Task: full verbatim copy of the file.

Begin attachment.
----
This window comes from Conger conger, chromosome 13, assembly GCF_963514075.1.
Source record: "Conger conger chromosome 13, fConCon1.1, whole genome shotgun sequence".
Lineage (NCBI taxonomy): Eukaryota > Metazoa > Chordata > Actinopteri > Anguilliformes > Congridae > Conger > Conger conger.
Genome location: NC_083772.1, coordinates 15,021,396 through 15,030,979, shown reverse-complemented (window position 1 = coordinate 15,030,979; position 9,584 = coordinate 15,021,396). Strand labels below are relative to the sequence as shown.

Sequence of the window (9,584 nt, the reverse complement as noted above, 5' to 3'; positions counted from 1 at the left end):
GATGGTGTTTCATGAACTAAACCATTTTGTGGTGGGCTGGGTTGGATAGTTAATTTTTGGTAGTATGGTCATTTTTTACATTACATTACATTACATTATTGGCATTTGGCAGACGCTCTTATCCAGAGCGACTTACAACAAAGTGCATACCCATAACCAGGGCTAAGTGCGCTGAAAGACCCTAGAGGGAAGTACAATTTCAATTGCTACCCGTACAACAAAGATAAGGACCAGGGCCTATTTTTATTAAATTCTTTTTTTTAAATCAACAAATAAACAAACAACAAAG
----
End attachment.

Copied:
This window comes from Conger conger, chromosome 13, assembly GCF_963514075.1.
Source record: "Conger conger chromosome 13, fConCon1.1, whole genome shotgun sequence".
Lineage (NCBI taxonomy): Eukaryota > Metazoa > Chordata > Actinopteri > Anguilliformes > Congridae > Conger > Conger conger.
Genome location: NC_083772.1, coordinates 15,021,396 through 15,030,979, shown reverse-complemented (window position 1 = coordinate 15,030,979; position 9,584 = coordinate 15,021,396). Strand labels below are relative to the sequence as shown.

Sequence of the window (9,584 nt, the reverse complement as noted above, 5' to 3'; positions counted from 1 at the left end):
GATGGTGTTTCATGAACTAAACCATTTTGTGGTGGGCTGGGTTGGATAGTTAATTTTTGGTAGTATGGTCATTTTTTACATTACATTACATTACATTATTGGCATTTGGCAGACGCTCTTATCCAGAGCGACTTACAACAAAGTGCATACCCATAACCAGGGCTAAGTGCGCTGAAAGACCCTAGAGGGAAGTACAATTTCAATTGCTACCCGTACAACAAAGATAAGGACCAGGGCCTATTTTTATTAAATTCTTTTTTTTAAATCAACAAATAAACAAACAACAAAG